Jo Cox is not the first MP to be murdered, only the most recent. Her murder was shocking, almost unbelievable. Until I thought back a bit.
While my own MP, hunger striker Bobby Sands, was dying I was learning in school about Spencer Perceval, the Prime Minister murdered in Westminster. I saw the plaque marking the spot on my day trip to that there London last year.
I remembered Airey Neave, but I forgot Robert Bradford, Anthony Berry and Ian Gow. Lost in the thousands of deaths from the ‘Troubles’. I forgot them because they were people I didn’t know. I may have thought them old if I thought of them at all. I was young, finding a life, and political murder was commonplace.
I’m not proud of this. Democratically elected people died, working for us all, and I simply forgot. Did I really not care? Did I consider that I hadn’t killed them, I didn’t support those who did, and so it was nothing to do with me?
Politicians are younger than me now, and are not anonymous men in grey suits. They are people doing the job we asked them to do. It is no surprise that I don’t agree with all of them, but that’s a different thing- that’s part of the process. If I wanted to kill all the people I disagree with, I’d be a psychopath & mass murderer. And I’m not. Yet.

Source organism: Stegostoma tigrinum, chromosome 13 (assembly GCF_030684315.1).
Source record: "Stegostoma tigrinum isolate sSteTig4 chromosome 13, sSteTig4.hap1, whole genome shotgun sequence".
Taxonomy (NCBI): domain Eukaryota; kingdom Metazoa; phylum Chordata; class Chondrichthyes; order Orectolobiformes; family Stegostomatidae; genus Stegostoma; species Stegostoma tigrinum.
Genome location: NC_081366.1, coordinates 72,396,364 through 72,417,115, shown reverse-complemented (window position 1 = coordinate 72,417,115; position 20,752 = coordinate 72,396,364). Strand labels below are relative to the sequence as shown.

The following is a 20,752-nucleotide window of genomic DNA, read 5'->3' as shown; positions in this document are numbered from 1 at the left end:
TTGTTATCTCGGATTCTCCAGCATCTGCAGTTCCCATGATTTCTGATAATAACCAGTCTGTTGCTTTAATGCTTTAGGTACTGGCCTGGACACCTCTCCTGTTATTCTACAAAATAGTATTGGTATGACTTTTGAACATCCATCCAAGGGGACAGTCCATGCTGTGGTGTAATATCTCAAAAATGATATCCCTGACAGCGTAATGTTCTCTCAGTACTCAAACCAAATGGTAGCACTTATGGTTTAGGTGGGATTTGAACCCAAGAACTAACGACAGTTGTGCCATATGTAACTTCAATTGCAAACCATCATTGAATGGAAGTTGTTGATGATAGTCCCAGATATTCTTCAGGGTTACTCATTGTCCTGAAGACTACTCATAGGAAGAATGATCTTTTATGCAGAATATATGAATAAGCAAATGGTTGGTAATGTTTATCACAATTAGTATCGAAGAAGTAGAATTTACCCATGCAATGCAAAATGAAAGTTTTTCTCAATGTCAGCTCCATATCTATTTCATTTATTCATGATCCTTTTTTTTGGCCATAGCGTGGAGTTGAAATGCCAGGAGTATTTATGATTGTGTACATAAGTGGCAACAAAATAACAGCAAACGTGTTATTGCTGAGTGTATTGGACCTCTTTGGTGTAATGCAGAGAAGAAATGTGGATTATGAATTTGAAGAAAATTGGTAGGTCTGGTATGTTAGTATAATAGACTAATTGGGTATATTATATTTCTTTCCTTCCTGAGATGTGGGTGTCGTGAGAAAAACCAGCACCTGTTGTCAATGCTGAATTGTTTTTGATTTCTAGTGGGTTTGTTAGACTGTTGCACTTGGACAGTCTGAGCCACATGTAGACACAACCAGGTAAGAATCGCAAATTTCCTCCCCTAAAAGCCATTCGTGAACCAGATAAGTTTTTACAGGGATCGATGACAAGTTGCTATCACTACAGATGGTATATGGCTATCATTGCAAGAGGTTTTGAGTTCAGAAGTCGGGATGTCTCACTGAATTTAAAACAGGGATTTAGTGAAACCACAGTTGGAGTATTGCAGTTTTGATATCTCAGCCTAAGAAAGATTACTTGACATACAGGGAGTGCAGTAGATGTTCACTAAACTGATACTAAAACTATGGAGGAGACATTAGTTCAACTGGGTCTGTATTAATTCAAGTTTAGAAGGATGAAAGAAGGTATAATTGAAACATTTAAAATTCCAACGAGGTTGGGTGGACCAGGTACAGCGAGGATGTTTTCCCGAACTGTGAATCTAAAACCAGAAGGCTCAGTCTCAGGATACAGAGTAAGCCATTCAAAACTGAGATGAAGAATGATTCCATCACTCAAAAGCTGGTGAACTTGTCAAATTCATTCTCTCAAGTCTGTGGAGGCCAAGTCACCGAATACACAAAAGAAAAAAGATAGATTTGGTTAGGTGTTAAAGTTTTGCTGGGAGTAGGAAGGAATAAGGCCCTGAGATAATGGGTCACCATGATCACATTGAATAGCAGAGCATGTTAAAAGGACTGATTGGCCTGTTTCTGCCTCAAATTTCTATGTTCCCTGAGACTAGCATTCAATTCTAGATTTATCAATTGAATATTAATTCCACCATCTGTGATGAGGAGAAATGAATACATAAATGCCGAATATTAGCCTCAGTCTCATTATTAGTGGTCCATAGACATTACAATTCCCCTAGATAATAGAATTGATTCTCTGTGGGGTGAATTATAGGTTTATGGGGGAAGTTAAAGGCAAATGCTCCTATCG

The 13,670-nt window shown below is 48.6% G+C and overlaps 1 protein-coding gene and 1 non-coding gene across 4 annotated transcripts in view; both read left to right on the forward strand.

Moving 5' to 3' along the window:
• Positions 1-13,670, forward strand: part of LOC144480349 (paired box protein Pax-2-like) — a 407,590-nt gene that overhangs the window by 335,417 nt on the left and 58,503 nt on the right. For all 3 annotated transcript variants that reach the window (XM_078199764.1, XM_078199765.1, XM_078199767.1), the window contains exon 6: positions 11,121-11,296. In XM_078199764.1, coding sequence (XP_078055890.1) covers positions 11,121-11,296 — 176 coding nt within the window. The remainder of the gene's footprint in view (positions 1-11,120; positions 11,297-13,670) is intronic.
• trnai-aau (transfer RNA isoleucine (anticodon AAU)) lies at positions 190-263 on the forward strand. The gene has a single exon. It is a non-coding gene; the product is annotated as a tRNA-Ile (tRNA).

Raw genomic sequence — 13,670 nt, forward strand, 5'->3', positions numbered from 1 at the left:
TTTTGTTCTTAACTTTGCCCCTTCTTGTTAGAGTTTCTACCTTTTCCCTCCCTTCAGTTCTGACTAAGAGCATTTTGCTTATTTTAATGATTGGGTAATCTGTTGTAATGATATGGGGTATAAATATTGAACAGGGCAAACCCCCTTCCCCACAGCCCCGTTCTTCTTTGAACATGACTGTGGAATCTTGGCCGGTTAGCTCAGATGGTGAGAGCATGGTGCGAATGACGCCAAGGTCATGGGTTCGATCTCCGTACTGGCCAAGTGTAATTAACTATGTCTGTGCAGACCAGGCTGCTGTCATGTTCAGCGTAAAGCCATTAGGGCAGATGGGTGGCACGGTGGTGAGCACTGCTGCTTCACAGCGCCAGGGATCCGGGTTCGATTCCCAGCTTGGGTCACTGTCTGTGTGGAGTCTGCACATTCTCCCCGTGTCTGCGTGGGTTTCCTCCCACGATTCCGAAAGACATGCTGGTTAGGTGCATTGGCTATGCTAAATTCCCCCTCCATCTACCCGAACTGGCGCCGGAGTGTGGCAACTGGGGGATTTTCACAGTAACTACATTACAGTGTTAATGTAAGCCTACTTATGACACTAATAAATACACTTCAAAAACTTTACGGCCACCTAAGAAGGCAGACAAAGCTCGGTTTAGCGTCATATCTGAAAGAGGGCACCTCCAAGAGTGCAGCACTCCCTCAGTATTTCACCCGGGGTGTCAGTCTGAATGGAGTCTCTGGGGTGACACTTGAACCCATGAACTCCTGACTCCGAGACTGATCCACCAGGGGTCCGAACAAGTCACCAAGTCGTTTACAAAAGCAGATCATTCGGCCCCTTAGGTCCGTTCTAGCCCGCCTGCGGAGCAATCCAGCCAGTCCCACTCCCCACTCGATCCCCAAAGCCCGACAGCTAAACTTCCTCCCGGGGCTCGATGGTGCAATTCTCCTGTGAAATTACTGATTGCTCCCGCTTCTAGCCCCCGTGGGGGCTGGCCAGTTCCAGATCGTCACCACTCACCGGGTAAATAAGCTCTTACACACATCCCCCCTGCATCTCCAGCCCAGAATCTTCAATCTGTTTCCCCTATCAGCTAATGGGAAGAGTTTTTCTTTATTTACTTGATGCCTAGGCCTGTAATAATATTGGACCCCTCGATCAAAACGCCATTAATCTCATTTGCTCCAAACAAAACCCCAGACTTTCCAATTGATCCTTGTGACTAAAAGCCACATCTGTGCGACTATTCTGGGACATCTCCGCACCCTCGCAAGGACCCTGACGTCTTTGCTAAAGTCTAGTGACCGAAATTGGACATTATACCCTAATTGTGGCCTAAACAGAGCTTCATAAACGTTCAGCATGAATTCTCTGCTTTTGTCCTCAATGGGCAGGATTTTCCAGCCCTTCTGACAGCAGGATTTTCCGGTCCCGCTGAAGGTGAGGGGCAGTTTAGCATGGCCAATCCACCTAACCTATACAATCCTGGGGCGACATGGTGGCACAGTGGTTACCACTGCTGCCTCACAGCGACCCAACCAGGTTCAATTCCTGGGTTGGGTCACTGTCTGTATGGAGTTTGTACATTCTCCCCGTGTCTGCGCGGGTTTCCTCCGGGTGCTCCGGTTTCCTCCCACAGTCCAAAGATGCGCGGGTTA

Brendan Cox made a remarkable statement last evening:
She would have wanted two things above all else to happen now. One, that our precious children are bathed in love, and two, that we all unite to fight against the hatred that killed her. Hate doesn’t have a creed, race or religion – it is poisonous.
Jo believed in a better world and she fought for it every day of her life with an energy and a zest for life that would exhaust most people. Jo would have no regrets about her life. She lived every day of it to the full.
I don’t want to forget Jo Cox. We should not forget Jo Cox. Nor should I have forgetten Airey Neave, Robert Bradford, Anthony Berry, or Ian Gow. Sorry, chaps.
Go, bloggy buddies, and live every day to the full.